Culture At Large

Historical Adam: Wearing the genes

Dennis Venema

Editor’s note: This is the second in an ongoing Think Christian series. Look for other installments by Deborah Haarsma, Alvin Plantinga and Daniel Harrell.

As a scientist in my late 30s, I’m (just) old enough to have worked in the pre-genomics era. As a graduate student, I worked on an organism that did not yet have a completed genome sequence available, and I spent some of my time sequencing DNA the old-fashioned, manual way, with technology that is today hopelessly inefficient and out of date. The genomics revolution, driven by the human genome project, was coming, but it would take a few more years for the results to come in and the technology to drop in price.

Today, only a decade later, we live in a different world scientifically. Our ability to acquire and compare DNA sequences has grown exponentially. What was once enough sequencing work for an entire PhD can now be completed in an afternoon, with ease. We now have not only the entire human genome sequenced, but we’re sequencing scores of human genomes from individuals all over the globe.

Unfortunately, for many Christians this technological tour-de-force is nothing to celebrate. Yes, this work promises to help us diagnose diseases, tailor treatments to individuals and reduce suffering - all aims that strongly resonate with Christians. The problem is that in addition to these benefits, modern genomics has convincingly demonstrated two things about the human race that many Christians find troubling: that we came on the scene through an evolutionary process, and that we arose through an evolutionary process as a population numbering in the thousands.

Modern genomics has convincingly demonstrated two things about the human race that many Christians find troubling: that we came on the scene through an evolutionary process, and that we arose through an evolutionary process as a population numbering in the thousands.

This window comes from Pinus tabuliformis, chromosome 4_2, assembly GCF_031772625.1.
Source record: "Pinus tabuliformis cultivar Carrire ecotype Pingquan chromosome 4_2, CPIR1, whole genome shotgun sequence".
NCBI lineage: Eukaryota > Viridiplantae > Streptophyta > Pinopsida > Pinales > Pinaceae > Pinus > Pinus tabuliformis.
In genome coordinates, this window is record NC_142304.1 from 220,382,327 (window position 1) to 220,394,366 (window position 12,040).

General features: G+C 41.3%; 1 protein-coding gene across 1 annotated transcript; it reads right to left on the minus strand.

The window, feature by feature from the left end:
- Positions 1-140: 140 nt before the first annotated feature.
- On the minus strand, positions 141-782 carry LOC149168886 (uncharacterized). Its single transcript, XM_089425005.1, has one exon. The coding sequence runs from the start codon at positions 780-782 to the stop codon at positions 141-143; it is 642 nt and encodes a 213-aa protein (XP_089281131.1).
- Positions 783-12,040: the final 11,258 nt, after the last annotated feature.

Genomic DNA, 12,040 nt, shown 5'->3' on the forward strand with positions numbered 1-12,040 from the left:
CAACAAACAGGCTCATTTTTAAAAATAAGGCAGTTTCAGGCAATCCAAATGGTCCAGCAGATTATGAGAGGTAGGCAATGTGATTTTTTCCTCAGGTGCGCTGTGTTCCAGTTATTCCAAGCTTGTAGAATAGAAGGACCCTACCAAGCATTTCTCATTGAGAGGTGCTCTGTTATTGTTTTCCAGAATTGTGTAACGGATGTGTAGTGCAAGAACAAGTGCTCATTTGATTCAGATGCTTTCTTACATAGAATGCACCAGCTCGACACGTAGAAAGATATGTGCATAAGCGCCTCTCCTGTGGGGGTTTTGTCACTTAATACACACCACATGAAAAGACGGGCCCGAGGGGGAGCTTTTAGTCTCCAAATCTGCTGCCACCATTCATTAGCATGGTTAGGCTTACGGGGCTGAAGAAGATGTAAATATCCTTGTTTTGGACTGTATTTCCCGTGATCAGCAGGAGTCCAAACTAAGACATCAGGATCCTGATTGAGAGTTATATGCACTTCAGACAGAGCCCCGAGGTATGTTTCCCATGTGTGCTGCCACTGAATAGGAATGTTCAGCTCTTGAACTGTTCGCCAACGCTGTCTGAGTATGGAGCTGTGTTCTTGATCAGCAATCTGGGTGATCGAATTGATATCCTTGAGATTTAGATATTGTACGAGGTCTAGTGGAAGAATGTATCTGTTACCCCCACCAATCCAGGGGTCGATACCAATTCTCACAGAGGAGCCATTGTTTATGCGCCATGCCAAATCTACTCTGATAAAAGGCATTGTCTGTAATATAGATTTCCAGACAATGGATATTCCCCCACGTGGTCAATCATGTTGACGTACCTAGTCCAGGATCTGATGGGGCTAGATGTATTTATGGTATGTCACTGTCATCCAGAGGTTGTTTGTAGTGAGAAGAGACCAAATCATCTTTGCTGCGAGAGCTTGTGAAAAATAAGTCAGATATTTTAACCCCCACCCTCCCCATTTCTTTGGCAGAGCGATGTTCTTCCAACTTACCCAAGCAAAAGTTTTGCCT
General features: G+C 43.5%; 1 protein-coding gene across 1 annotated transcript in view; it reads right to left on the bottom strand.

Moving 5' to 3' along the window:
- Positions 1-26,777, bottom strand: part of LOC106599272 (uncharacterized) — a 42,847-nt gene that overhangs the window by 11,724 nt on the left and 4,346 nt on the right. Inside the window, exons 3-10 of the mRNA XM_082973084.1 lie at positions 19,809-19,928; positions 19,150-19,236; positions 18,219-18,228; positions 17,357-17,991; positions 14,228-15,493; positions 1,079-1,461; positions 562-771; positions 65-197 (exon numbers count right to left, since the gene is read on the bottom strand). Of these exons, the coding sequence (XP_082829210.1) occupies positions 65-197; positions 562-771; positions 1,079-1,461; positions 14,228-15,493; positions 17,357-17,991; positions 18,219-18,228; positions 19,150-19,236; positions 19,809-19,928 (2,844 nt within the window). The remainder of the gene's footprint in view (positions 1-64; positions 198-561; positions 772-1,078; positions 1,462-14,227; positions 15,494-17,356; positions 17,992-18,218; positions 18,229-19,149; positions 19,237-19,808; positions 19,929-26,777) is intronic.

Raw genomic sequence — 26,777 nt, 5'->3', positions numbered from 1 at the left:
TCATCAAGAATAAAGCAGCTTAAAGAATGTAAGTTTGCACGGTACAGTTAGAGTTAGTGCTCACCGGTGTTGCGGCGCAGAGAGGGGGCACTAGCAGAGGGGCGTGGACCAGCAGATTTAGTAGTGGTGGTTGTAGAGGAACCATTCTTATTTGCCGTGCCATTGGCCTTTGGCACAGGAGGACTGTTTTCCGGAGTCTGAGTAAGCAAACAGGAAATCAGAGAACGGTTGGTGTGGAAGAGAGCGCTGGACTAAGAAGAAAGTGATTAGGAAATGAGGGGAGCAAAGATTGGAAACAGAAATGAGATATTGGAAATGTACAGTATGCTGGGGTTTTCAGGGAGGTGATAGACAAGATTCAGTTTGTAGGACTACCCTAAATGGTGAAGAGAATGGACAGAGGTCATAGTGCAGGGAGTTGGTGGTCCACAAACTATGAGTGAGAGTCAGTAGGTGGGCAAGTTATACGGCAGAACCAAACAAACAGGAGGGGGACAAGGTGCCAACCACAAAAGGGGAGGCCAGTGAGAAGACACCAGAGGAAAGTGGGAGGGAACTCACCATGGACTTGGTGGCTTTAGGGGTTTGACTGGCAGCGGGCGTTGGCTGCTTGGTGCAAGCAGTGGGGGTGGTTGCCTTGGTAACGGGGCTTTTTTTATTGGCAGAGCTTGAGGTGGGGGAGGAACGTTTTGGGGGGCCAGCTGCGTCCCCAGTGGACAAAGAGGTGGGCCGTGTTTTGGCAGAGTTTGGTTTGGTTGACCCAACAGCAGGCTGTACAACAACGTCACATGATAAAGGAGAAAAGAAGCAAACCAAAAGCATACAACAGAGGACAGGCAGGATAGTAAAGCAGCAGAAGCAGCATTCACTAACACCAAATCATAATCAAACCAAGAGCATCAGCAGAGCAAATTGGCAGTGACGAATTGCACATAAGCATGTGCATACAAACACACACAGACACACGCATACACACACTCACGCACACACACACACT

The lines of evidence for these two conclusions are deep, and get deeper with each new study published. In the human genome we see clear marks of our evolutionary past - from defective genes used for making egg yolk (from a time in our lineage when our ancestors laid eggs, before lactation evolved) to patterns of mutations shared between our species and other primates (such as the mutation that destroys our ability to make vitamin C, which we share with chimpanzees, gorillas, bonobos and orangutans).

Studies on human genetic diversity in the present day show us that we are too genetically diverse to descend from only two individuals at any time in our evolutionary history. Studies have used many different measures of our diversity with different assumptions, yet have nonetheless agreed that the lineage leading to our species has never numbered below about 10,000 individuals. (And no, “Mitochondrial Eve” is no help here, despite widespread confusion about her among Christians.)

Of course, neither of these findings sit comfortably with the stories I remember well from Sunday School as a child; indeed, some Christian groups are beginning to require denying these findings as part of their theology. In particular, there is a concern that moving away from the view that the entire human race descends from one ancestral couple threatens the doctrine of original sin. (Examples here would include Mark Driscoll and the Evangelical Free Church of America.) These sorts of moves put scientifically knowledgeable believers in such groups in a difficult position - do they deny the science to remain theologically “on side,” or do they risk membership in their faith communities by accepting the science?

As the information coming out of the various genome-sequencing  projects trickles down to the pew level, these difficulties are only going to increase. For believers who value God’s revelation both through Scripture and His creation, there is some serious theological work do be done here. And the sooner we start, the better.

Topics: Culture At Large, Science & Technology, Science